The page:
Viewing a property for renting is an exciting time – new house, new area, new neighbours, new school for kids and more – there is an instant emotional reaction to any property you view but it’s important to balance emotion with caution.
Why should you be cautious?
English Housing Survey shows that 35% of properties in the private rented sector are rated “non-decent”: nearly a fifth were judged to contain a hazard posing a serious danger to the health and safety of renters.
Shelter’s research showed that over 60% of renters have experienced at least one of the following problems in their home over the past 12 months: damp, mould, leaking roofs or windows, electrical hazards, animal infestations and gas leaks. One in ten private renters claim that their health has been affected by problems with their property which their landlord has not dealt with.
Few minutes during your viewing is only time you get to find out if the property you may rent will not have problems described above. Here are few tips which may help you make most out of your viewing:-
1) Look thoroughly for signs of mould/condensation: Checking near windows will help, condensation around window area is most common. Look out for any signs of mould (small black spots) or surfaces which appear to have been patched up. Checking behind the sofas, beds and big pieces of furniture may be a good idea as mould forms in areas where air circulation is low. Bathroom & kitchen extractor is a must have especially in flats. If you suspect humid conditions, it would be a good idea to take a humidity meter and check if humidity is between 30-60%. You can measure humidity with a humidity meter purchased from your local hardware store or online.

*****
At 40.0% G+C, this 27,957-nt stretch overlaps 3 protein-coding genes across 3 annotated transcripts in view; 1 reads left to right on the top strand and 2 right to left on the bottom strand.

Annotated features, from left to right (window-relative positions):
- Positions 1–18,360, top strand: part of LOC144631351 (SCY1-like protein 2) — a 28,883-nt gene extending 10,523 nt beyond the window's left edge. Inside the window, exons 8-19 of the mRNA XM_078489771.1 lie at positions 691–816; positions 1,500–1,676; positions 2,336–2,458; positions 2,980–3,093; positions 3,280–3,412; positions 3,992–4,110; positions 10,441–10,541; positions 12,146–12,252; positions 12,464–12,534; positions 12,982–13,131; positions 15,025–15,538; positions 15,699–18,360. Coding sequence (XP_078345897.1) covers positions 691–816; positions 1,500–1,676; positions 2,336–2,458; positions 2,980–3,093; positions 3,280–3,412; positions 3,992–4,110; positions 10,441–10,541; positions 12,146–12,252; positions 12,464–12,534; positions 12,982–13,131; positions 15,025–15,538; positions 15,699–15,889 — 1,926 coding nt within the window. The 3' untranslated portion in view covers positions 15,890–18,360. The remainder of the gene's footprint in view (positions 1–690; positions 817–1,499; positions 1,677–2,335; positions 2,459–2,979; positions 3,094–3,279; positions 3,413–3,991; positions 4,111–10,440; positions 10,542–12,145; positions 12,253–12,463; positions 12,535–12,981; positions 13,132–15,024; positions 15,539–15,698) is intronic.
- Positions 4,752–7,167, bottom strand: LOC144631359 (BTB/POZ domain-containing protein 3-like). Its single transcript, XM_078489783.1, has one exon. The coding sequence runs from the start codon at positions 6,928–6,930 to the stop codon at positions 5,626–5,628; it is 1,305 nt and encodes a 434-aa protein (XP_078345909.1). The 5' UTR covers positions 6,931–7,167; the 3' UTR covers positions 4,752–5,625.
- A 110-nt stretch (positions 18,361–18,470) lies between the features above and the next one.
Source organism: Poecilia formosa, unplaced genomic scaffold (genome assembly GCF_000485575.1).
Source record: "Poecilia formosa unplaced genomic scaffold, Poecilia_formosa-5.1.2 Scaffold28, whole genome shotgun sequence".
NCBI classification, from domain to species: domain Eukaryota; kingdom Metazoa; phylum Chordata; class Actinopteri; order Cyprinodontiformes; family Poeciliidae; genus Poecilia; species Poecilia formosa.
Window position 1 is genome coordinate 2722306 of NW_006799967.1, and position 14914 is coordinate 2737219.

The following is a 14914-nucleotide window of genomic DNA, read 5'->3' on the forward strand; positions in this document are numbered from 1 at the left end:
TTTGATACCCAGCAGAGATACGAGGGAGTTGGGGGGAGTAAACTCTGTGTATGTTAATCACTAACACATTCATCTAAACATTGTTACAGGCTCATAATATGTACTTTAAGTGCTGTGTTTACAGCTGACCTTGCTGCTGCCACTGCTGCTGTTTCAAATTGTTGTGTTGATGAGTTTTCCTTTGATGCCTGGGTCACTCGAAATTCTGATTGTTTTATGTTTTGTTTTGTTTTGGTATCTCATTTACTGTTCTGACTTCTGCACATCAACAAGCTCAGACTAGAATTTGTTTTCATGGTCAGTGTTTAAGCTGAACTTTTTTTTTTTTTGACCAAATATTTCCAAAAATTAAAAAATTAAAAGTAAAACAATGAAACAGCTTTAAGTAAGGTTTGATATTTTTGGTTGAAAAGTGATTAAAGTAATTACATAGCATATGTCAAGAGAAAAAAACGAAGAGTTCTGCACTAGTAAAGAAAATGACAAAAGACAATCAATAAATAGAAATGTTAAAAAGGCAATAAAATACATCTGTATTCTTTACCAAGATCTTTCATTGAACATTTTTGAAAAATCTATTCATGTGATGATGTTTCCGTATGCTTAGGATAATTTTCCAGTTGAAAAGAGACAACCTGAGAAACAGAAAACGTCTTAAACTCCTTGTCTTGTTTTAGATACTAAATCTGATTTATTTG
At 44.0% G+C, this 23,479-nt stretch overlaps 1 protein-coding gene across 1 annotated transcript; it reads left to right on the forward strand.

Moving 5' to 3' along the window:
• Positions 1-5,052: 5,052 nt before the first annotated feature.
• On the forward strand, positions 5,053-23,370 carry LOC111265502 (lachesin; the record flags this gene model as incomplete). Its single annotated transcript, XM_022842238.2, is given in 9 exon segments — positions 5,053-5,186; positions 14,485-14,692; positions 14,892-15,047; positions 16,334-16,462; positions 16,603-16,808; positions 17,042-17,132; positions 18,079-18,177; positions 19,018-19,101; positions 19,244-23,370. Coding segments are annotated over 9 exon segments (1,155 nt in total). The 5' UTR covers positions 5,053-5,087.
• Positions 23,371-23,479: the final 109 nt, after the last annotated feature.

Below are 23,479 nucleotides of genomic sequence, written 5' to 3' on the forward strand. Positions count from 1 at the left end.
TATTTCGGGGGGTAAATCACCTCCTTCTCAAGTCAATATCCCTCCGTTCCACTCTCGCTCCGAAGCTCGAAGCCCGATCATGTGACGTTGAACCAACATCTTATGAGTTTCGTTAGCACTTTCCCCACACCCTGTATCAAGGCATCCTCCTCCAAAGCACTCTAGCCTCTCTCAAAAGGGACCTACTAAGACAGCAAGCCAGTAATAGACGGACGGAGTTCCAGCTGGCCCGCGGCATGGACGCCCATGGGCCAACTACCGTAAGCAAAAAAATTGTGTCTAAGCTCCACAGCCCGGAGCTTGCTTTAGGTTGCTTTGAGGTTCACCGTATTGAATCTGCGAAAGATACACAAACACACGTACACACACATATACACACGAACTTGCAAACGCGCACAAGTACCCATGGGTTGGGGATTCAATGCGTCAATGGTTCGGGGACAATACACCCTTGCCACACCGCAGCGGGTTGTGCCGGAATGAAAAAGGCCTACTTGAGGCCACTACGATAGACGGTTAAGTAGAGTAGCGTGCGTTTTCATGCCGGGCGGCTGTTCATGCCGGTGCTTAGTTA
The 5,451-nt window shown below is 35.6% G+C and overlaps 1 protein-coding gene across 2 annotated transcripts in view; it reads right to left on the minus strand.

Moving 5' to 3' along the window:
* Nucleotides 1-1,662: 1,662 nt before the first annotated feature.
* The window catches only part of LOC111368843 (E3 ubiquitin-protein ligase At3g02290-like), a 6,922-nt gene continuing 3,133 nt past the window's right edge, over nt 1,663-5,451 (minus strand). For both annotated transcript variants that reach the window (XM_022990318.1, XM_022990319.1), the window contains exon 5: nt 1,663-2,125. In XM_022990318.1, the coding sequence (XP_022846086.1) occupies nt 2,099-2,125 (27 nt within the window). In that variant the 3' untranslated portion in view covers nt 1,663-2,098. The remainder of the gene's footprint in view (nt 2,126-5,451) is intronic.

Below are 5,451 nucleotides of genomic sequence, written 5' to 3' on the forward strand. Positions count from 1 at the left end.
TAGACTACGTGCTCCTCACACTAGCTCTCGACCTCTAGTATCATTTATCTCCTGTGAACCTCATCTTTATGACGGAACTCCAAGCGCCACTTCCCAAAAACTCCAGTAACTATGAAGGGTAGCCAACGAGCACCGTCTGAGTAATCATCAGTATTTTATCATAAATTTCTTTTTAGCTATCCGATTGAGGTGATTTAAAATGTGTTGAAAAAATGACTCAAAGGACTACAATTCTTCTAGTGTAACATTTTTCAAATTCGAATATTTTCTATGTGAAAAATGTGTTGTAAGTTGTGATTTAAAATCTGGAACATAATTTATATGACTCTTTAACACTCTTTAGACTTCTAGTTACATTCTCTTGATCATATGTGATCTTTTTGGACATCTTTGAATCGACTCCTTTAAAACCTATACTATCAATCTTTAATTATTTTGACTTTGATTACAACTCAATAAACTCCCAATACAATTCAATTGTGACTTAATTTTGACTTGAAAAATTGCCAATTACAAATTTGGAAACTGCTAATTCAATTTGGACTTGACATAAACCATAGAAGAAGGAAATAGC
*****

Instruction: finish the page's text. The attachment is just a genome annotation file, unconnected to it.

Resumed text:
2) Check for signs of Rodents/moths etc.:- A house with rodent or other infestation problems may give some clues. Look out for mice trap/repellers, droppings, insect repellent bottles and moth sprays bottles in the bathroom. If possible look out for black spots on mattress – this could be their dried faeces of bed bugs. Check out if the carpet surfaces at edges look eaten up. Carpet moths love woollen carpets and they like to stay in the corners so checking the carpet around corners may give you clues. Carpet moths don’t just chew carpets they may fly all over your flat/property which causes distress to most tenants.
3) Parking and Traffic: – Most professional tenants view properties on the weekend when they do not get a realistic view of traffic and parking situation. Check around the times you will need to park. Similarly, on traffic taking a drive down in rush hour may give a completely different picture than over the weekend.
4) Noise: – Try opening a window to see the noise levels. Look outside if the aircrafts are flying too low or you can hear the cars on the road. Flight paths keep changing during different times of the year so it may be a good idea to check online if the property you are viewing is on the flight path. A flat with a beautiful balcony or a house with an amazing garden may not be pleasing if during summers you have constant aircraft/traffic noise.